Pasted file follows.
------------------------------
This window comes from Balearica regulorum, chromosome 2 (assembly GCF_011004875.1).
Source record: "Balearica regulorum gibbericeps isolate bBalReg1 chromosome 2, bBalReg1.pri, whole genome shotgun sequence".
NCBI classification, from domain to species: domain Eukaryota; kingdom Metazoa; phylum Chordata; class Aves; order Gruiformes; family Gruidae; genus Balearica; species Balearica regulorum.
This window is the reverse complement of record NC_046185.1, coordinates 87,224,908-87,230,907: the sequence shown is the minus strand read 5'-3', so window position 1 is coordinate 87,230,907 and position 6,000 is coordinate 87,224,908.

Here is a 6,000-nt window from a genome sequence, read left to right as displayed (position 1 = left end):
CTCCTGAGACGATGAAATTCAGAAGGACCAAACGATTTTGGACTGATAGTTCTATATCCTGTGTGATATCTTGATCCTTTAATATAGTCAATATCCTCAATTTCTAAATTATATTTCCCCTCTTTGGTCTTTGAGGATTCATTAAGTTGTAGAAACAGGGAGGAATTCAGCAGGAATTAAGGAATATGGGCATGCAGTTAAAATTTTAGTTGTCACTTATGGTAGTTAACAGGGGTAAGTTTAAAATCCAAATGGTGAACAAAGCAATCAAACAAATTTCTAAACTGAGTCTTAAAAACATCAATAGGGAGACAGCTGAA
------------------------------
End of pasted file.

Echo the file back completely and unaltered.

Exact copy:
This window comes from Balearica regulorum, chromosome 2 (assembly GCF_011004875.1).
Source record: "Balearica regulorum gibbericeps isolate bBalReg1 chromosome 2, bBalReg1.pri, whole genome shotgun sequence".
NCBI classification, from domain to species: domain Eukaryota; kingdom Metazoa; phylum Chordata; class Aves; order Gruiformes; family Gruidae; genus Balearica; species Balearica regulorum.
This window is the reverse complement of record NC_046185.1, coordinates 87,224,908-87,230,907: the sequence shown is the minus strand read 5'-3', so window position 1 is coordinate 87,230,907 and position 6,000 is coordinate 87,224,908.

Here is a 6,000-nt window from a genome sequence, read left to right as displayed (position 1 = left end):
CTCCTGAGACGATGAAATTCAGAAGGACCAAACGATTTTGGACTGATAGTTCTATATCCTGTGTGATATCTTGATCCTTTAATATAGTCAATATCCTCAATTTCTAAATTATATTTCCCCTCTTTGGTCTTTGAGGATTCATTAAGTTGTAGAAACAGGGAGGAATTCAGCAGGAATTAAGGAATATGGGCATGCAGTTAAAATTTTAGTTGTCACTTATGGTAGTTAACAGGGGTAAGTTTAAAATCCAAATGGTGAACAAAGCAATCAAACAAATTTCTAAACTGAGTCTTAAAAACATCAATAGGGAGACAGCTGAA